Flagpole.com takes a look at Hot Water Music

Hot Water Music Plays Cool Punk

"Any time you get anywhere in punk, you get shit," declares Hot Water Music bassist Jason Black, referring to the backlash created by the band inking a deal with Epitaph last year.

Unfortunately, Black speaks the truth. It seems that whenever a good punk band signs with a major label, cries of "sell out" surface and the band's future albums will be viewed much more critically. Back in the early '90s, Green Day went through these trials and tribulations just as up-and-coming punk-influenced acts Thursday and Thrice are experiencing the criticism now.

But the members of Hot Water Music - completed by Chuck Ragan (vocals, guitar), Chris Wollard (vocals, guitar) and George Rebelo (drums) - realize that they can't get too hung up on the commentary.

Says Ragan, "If you're comfortable with what you're doing, and you're having a good time and you're happy and you're all right in your heart and your head, then nothing matters what anyone says. Positive or negative. It has no (Photo by Chrissy Piper)
effect, you know what I mean?"

That's not to say that Hot Water immediately accepted Epitaph's offer with open arms. There was some skepticism, some deliberation and some warning that backlash was going to be inevitable. Eventually, the foursome agreed that it would be a beneficial move.

"We were all kind of weird about it when [Epitaph] first approached us. We were like, No way in hell," recalls Black. "And then talking to them, getting to know everybody, [we discovered] it's real easy for us to relate to everyone there as far as listening to music and stuff. Like every time I call Jeff, he's either like listening to Yes or Genesis or some shit like that. I mean, I don't listen to them, but I'm like cool, if a guy at Epitaph listens to Genesis man, then we're okay. Because if he listened to fucking Millencolin all day long, [he'd be like] I don't know what the fuck your record's all about."

How Water's brand new record Caution, which drops October 8, is more about melody and substance than warp-speed drum beats and three-chord songs. Not that these guys ever subscribed to that formula, it's just that others in the punk scene seem to have that pattern down cold, which is what also differentiates Hot Water from everyone else around. The vocals are gruff (a trademark) and the guitar riffs aggressive but catchy; all supported by well-maneuvered bass lines and fresh drumming. It's a solid follow-up to the band's 2001 Epitaph debut A Flight And A Crash.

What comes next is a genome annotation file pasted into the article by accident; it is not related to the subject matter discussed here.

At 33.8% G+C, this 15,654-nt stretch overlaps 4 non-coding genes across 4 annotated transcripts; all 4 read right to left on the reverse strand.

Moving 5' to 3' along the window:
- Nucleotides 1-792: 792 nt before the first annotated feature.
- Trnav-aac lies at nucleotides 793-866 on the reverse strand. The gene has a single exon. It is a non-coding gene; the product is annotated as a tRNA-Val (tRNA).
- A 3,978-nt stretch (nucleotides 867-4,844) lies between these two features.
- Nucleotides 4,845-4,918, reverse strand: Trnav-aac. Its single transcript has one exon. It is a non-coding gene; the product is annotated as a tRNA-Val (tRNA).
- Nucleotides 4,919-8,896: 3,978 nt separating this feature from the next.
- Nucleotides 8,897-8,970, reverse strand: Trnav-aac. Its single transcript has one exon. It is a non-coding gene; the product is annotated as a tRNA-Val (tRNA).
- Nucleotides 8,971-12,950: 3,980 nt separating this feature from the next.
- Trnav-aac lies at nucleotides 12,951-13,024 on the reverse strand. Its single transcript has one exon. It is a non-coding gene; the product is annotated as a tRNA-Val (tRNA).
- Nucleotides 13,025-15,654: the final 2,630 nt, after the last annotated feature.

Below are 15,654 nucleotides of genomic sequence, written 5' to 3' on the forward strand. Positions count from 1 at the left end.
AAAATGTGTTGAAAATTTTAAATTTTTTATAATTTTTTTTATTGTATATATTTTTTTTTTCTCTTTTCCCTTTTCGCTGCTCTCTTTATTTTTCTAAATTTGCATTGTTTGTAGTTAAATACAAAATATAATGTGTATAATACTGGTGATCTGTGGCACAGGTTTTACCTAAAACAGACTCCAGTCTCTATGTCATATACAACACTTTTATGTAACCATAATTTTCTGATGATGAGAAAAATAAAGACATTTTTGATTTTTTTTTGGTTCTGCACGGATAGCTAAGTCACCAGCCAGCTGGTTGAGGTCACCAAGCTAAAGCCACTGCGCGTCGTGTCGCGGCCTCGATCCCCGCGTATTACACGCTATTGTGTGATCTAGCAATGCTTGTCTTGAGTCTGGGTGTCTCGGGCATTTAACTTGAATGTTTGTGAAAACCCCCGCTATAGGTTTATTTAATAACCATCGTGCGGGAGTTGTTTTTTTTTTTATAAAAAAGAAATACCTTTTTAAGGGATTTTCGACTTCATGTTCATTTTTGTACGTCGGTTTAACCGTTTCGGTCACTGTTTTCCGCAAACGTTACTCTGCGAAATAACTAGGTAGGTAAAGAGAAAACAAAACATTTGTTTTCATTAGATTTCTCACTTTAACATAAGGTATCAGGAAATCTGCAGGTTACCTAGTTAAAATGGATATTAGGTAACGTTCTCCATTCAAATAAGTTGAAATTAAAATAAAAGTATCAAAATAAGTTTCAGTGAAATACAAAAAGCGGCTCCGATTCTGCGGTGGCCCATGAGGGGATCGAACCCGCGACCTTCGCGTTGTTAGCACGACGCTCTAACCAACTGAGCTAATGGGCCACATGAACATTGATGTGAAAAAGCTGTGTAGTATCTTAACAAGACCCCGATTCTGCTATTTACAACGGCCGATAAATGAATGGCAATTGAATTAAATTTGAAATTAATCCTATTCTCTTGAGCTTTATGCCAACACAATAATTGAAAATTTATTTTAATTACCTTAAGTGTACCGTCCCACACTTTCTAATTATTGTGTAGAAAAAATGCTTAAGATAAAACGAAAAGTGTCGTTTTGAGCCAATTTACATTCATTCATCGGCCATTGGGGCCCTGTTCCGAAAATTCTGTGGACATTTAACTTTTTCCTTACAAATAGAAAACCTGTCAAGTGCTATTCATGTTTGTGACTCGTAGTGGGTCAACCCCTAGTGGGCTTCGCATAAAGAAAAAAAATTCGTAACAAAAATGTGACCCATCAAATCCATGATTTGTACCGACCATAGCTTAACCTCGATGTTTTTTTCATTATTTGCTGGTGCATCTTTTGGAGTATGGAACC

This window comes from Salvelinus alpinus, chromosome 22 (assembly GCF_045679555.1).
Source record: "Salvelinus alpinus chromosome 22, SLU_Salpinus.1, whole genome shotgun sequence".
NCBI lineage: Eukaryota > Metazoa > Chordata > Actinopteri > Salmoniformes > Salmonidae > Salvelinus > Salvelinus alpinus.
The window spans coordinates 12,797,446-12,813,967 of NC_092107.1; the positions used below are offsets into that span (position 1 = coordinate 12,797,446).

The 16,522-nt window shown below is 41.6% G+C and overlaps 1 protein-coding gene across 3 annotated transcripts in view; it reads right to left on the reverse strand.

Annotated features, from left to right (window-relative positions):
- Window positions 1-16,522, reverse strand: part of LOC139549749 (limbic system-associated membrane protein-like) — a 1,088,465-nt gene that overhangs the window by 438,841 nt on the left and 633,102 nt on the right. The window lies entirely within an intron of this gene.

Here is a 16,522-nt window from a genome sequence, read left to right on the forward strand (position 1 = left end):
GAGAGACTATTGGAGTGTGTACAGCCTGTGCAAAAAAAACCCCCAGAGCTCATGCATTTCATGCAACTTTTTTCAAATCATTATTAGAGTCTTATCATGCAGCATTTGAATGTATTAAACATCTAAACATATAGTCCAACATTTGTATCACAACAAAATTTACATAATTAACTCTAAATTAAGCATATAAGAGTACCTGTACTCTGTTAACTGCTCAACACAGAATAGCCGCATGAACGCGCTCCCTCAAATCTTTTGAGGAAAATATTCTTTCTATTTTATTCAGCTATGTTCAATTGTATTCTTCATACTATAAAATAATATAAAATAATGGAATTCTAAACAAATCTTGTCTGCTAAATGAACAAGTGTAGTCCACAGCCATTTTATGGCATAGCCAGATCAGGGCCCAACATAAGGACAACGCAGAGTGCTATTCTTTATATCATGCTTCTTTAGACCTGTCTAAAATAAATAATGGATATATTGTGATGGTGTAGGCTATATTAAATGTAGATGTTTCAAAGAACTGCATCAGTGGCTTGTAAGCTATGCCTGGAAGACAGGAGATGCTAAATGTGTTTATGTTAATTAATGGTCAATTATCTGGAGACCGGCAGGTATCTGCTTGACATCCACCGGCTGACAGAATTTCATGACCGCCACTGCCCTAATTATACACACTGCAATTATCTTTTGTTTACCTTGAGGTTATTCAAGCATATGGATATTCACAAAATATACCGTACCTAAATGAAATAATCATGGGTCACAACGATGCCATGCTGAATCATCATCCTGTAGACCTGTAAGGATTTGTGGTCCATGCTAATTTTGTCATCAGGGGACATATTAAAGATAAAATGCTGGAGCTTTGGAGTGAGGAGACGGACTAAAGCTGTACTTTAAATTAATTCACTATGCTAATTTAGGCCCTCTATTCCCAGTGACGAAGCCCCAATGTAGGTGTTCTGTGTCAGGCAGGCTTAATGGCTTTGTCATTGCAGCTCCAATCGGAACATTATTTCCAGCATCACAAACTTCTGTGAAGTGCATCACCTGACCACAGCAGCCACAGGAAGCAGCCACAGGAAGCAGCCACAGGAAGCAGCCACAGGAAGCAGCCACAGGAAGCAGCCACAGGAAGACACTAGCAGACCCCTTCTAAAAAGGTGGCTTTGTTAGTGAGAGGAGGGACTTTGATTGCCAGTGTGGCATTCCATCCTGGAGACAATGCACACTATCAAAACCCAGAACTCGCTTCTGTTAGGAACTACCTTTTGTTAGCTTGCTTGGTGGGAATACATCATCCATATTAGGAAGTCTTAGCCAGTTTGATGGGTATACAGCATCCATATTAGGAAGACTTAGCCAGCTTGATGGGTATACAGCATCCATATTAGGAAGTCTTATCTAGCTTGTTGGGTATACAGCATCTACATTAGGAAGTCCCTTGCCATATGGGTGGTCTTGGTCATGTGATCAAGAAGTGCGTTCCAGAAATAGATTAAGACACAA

Hailing from Gainesville, Florida, Hot Water constantly receives accolades as being the best punk rock band around. This title arises from the band's unwavering work ethic, love for its fans and the tremendous quality of its music. Since 1994, Hot Water has been a workhorse both on the road and in the studio, and this tireless effort has garnered the band an incredibly loyal fanbase that appreciates the band for both its music and its personality.

No cocky rock star attitudes, no pretenses about hanging out with fans and no dishonorable reasons for playing music (i.e. money). The guys joked about the rules on the R.V. (including "no poo" as rule number one), talked about having played with almost every band they've ever dreamed of and showed genuine excitement when recalling seeing one of the guys in Bad Religion wearing a Hot Water sweatshirt at a show during the bands' tour together last spring.

"We don't take any of this for granted. We've accomplished more than any of us ever thought we'd ever dream in this band," says Ragan. "We appreciate every ounce of energy that we get back from people that come to see the shows. We don't take it for granted. Anything else that comes is just a blessing and an honor."

Leah Weinberg

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